So I've been in Fooldom for 10 years and have amassed a vast array of stock knowledge. I am grateful. Now I have a well diversified portfolio of stocks in various retirement vehicles. My question is when i near retirement, (still 25 years away), how will I convert these portfolios into retirement income?I appreciate the responses.
The traditional Motley Fool recommendation is that you create a laddered maturity bond portfolio containing 5 years of living expenses. Then you live off of the interest from the portfolio and the funds from the bond that matures. Each year you sell stocks sufficient to purchase another 5 yr bond.This system gives you a steady stream of income you can count on. And when the market tanks, it allows you to live off of the bond portfolio and avoids being forced to sell in a down market. Of course you still need to replace the missing bonds when the market recovers.Historically most stock crashes recover in less than 3 years. Hence, 5 yrs is adequate.Generally Fooldom suggests that you can retire on investments when 4% of your assets covers your living expenses. If you retire on the minimum, that implies that your bond portfolio is 20% of assets. That is a pretty aggressive number. Most retirees have more in bonds, but still stocks offer better return (at higher risk). Hence, on the minimum you need to max your growth potential to get suitable returns. But if your assets exceed the minimums, you can be more conservative.Note that the 4% of assets implies that as your investments succeed and your assets grow, your funds available to spend also increases. Hence, ideally your net worth rises each year even after your living expenses are paid. This provides inflation protection, and lets your portfolio support you long term.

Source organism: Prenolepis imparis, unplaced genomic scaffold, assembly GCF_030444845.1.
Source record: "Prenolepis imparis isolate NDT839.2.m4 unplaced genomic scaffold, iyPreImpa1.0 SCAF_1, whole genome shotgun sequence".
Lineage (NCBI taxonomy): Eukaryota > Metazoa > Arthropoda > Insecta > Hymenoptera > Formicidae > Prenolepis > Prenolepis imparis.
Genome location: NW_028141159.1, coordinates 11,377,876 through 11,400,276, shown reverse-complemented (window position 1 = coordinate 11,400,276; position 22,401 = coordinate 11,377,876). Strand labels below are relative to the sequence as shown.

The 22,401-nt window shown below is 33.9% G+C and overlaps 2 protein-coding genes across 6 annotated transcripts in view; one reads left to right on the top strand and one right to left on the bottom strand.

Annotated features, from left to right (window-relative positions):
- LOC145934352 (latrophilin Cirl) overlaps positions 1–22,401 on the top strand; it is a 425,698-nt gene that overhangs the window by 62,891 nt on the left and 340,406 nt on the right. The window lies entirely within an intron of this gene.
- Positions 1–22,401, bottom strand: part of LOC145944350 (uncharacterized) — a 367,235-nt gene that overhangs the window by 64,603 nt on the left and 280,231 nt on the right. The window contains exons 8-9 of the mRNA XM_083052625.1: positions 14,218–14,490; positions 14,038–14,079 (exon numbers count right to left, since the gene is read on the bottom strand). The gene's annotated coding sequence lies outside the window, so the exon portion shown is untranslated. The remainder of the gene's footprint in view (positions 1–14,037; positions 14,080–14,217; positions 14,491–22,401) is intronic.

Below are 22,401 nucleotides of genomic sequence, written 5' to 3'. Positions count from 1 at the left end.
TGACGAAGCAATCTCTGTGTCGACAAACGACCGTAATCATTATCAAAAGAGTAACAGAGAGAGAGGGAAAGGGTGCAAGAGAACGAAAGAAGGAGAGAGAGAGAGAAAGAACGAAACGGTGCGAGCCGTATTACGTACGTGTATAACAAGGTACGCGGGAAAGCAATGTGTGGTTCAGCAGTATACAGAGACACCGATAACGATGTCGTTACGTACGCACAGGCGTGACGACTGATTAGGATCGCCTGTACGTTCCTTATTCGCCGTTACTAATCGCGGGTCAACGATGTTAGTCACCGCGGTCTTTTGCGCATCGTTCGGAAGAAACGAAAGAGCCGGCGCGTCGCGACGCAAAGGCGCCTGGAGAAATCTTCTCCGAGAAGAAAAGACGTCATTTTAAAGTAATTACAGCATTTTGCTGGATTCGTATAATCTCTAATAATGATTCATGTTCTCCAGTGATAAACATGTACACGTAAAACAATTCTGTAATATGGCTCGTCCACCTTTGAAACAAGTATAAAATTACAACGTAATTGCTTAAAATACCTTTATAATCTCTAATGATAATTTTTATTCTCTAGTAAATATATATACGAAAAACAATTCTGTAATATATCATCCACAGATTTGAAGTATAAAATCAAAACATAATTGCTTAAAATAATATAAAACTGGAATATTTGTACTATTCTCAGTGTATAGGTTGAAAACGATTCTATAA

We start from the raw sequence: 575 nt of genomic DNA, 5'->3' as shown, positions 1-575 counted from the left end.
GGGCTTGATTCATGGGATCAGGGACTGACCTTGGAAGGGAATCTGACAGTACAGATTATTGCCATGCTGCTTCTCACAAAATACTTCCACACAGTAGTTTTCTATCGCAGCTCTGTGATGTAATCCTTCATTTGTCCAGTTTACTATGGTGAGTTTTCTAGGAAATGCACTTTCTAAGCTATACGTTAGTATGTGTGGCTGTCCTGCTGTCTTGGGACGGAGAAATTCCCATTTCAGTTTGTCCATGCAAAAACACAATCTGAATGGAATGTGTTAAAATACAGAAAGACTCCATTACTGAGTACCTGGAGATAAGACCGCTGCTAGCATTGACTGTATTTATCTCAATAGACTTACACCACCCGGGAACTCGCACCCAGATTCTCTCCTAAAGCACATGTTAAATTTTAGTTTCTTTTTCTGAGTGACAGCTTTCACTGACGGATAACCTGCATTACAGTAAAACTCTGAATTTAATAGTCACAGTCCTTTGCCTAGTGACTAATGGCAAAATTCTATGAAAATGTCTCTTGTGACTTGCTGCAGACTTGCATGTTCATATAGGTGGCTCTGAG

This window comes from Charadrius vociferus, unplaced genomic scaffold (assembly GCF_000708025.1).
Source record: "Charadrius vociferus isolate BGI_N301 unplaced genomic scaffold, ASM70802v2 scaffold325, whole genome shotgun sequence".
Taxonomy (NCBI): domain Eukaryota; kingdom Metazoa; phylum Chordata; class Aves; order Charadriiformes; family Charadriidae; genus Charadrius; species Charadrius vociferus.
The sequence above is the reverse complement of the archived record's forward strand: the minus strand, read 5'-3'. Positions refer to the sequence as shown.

The following old article addresses your concern. It may still have validity today.http://www.fool.com/retirement/retireeport/2000/retireeport0...It's predecessor may give you a little background.http://www.fool.com/retirement/retireeport/2000/retireeport0...Good luck.-drip
I am not sure if this reply is relevant, but would ask for your patience when reading this (and any (constructive) advice you can offer):I currently work for the Federal Government part-time. As I am in my late 60's, I am taking full advantage of the Thrift Saving Plan (TSP) while continuing to keep my rolled-over savings from my previous employers (over $700k) with a full-service brokerage firm. As I am contemplating retirement within the next 2-3 years, I wonder if it would be advisable to move my full-service 401K to my TSP account which appears to be less expensive (fee-wise). As I read my TSP literature, I understand that the "annual expenses" for the administration of my TSP account is somewhere in the neighborhood of $0.27 for every $1000 in my account as compared to an average fee that might be as high as $8.30 for every $1000 with a full-service brokerage. As I look at the balance of my savings with my full-service brokerage for the past five years, it appears as if my balance has remained the same (with a possible loss over the past five years including the annual fees charged). Do you happen to have any data that would help me with the decision to either move my savings to my TSP account or keep it with my full-service brokerage? Thank you.
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